When people ask major labels 'why is it so important you survive, despite the outdated business model?', major labels often scrabble about in their notebooks for a while, before coming up with the justification that they provide vital support for their artists.
Let's join Island Record vice-president David Sharpe in the middle of an email showing some of that support in action:
"Imagine my surprise when I walked into the office this morning to hear hymns – it could have been Sunday morning. My initial pleasure came to an abrupt halt when I realised that Tom Jones was singing the hymns! I have just listened to the album in its entirety and want to know if this is some sick joke????"
Jones moved to Island last year for a reported £1.5m. Sharpe continued: "We did not invest a fortune in an established artist for him to deliver 12 tracks from the common book of prayer [sic]. Having lured him from EMI, the deal was that you would deliver a record of upbeat tracks along the lines of Sex Bomb and Mama Told Me ..."
There's some suggestion that the 'leaking' of this email might be part of a subtle campaign to promote the album. But:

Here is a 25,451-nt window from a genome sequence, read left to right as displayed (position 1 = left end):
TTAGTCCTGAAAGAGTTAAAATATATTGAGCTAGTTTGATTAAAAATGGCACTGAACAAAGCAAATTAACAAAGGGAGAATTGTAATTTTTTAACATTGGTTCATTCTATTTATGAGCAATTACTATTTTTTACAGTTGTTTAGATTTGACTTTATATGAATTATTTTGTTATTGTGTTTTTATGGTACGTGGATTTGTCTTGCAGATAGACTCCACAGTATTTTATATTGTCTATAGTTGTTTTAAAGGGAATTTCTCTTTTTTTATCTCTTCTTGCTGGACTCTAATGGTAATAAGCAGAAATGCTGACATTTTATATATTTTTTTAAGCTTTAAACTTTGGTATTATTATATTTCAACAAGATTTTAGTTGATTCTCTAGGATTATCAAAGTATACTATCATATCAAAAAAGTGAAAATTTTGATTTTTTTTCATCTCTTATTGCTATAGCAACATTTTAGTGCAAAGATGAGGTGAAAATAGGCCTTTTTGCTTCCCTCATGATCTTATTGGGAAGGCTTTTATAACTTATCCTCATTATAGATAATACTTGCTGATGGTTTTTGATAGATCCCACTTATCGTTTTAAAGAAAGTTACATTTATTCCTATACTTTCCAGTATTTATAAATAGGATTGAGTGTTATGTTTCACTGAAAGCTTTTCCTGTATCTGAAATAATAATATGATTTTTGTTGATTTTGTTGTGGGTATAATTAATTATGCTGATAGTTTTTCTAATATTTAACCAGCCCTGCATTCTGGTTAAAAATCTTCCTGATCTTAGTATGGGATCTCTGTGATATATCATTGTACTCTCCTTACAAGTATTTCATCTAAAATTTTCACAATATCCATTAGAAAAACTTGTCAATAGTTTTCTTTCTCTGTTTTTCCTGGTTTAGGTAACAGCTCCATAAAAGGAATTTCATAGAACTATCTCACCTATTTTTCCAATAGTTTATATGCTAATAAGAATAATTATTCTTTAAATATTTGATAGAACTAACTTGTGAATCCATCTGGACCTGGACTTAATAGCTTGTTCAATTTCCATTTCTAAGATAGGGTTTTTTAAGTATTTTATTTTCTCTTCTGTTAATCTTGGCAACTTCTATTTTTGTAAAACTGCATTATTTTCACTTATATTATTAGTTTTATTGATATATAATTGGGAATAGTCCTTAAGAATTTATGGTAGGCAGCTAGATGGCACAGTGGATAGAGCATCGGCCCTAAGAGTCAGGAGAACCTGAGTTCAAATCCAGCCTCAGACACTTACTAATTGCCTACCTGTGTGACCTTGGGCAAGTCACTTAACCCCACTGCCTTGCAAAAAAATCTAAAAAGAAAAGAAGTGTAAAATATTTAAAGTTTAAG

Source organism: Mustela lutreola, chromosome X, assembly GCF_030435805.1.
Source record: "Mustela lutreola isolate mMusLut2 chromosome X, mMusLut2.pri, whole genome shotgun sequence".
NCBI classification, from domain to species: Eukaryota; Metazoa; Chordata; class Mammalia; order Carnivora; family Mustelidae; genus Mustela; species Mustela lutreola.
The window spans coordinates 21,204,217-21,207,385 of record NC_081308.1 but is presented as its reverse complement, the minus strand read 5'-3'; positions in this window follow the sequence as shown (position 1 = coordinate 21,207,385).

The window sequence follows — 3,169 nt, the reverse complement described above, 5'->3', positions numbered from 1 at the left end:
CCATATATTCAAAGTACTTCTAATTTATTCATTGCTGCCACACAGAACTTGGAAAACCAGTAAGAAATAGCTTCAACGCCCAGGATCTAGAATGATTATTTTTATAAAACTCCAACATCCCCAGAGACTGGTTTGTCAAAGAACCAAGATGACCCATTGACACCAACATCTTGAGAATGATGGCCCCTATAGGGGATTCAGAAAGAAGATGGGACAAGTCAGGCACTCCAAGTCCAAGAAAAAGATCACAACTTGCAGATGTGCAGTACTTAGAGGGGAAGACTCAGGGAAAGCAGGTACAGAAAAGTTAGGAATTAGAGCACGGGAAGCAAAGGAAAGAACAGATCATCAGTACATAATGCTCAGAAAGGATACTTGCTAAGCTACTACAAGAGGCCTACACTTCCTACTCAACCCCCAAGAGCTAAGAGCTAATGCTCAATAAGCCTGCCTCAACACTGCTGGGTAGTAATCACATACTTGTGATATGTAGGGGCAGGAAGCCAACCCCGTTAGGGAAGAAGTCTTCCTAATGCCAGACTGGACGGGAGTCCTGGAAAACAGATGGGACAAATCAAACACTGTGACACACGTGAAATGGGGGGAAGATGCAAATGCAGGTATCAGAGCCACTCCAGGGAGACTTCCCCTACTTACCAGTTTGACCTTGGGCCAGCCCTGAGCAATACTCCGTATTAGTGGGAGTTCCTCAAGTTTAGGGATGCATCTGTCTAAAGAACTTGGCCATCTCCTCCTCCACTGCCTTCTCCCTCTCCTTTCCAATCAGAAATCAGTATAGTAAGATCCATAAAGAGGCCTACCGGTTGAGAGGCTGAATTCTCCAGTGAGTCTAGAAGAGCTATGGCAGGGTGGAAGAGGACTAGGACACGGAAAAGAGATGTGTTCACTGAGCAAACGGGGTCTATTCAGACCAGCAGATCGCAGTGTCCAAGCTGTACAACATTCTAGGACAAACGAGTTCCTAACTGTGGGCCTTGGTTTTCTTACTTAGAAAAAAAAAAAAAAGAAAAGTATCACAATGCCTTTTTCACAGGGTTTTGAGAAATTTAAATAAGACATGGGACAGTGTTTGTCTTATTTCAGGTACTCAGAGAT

The Daily Mail quotes Sharpe as saying that he stands by his email, and that he "paid for a Mercedes" and ended up with a "hearse".
I don't think any organised campaign would have come up with that - any attempt to build a viral campaign which involves an executive saying 'this record is a bit like something you'd take to a funeral' would be inept in the extreme; probably even more inept than even Island would manage.
The real question, though, is what was Sharpe thinking in the first place? He paid large sums of money for Jones to churn out more Sex Bomb style stuff - despite it having been painfully clear from the last couple of EMI albums and that toe-curling Wyclef Jean stuff that this was a mine which would not reward further working. He seems to have been convinced he was hiring a Mercedes, but he'd been bidding on a Smart car.